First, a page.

After years of hope, rumours and speculation, one of gaming’s most requested sequels has gone gold and made its way out to retailers across the globe. Of course, I’m talking about Fallout 4, Bethesda Softworks’ greatly anticipated follow-up to its epic post-apocalyptic RPG, Fallout 3. It was the biggest announcement at this year’s Electronic Entertainment Expo, and is undoubtedly one of the three biggest releases of this fall season, if not the biggest.
Taking place after the events of its fantastic predecessor, Fallout 4 tells the story of a nuclear family. It begins in front of a mirror, in a 1950s inspired alternate timeline where robot servants are a normality. There, we meet a sweet and respected family, the head of which happens to be a veteran. Together with his wife and their less than one-year-old son, Shaun, the patriarch has settled into suburbia just outside of Boston, Massachusetts, and is living what looks to be a blessed life.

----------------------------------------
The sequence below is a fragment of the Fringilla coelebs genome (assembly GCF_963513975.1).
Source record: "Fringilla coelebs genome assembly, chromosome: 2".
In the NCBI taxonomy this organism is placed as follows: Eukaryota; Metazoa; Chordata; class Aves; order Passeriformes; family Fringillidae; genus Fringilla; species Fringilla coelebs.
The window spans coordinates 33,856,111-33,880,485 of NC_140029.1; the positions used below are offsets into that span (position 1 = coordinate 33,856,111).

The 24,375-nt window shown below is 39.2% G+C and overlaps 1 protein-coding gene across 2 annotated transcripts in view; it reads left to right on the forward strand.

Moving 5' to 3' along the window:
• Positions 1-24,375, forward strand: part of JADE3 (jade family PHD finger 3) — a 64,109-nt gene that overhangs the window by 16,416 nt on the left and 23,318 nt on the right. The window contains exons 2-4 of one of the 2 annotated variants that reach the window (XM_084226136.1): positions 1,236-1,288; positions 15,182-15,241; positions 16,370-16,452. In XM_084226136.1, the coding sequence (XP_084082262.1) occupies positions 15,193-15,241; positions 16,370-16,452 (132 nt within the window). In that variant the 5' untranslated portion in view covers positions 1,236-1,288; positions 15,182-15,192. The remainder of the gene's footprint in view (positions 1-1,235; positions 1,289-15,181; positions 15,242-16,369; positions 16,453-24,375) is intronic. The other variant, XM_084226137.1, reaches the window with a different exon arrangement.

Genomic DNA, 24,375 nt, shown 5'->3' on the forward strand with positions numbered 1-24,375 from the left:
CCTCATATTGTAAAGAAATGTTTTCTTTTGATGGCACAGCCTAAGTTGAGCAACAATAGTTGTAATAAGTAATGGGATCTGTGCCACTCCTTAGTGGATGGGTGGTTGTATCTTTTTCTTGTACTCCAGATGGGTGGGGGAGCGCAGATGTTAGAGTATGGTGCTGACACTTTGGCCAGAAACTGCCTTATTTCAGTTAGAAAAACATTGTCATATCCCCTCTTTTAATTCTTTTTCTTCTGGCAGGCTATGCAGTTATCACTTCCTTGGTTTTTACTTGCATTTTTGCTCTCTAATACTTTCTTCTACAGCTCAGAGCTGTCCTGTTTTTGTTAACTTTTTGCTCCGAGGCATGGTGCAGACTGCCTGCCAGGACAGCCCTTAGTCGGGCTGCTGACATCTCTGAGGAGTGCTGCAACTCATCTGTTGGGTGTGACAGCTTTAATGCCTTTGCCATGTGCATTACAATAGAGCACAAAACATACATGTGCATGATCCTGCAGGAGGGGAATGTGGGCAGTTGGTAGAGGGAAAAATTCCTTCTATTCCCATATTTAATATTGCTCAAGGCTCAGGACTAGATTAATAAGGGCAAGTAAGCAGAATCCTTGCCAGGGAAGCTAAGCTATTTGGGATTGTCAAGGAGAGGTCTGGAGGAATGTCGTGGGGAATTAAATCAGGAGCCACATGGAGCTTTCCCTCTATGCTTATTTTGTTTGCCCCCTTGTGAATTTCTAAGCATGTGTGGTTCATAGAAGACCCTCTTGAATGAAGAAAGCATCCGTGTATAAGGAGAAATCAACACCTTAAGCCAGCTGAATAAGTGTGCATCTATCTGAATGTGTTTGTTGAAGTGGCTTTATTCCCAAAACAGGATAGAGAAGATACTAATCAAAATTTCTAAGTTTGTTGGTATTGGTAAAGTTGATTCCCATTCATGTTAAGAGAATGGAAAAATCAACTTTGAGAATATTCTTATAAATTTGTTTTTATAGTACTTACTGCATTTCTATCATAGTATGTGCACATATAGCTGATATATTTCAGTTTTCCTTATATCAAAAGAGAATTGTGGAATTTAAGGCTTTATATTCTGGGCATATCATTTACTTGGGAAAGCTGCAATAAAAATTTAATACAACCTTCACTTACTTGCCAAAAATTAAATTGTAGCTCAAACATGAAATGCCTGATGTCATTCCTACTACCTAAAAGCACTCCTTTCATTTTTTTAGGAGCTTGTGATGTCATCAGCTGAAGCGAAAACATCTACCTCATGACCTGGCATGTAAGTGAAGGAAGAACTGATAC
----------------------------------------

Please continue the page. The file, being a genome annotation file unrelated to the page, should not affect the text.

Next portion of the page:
Things don’t stay that way, though, because shortly after a Vault-Tec salesman comes to the door and tells the family that they’ve been pre-selected for safekeeping in a local vault due to the aforementioned military service, the shit hits the fan. Sirens blare and people start running, all heading towards the same place: Vault 111. Nuclear war has come to Boston, and bombs are about to blow. Our protagonist and their family must run for cover and get into the underground bunker before they turn to smithereens.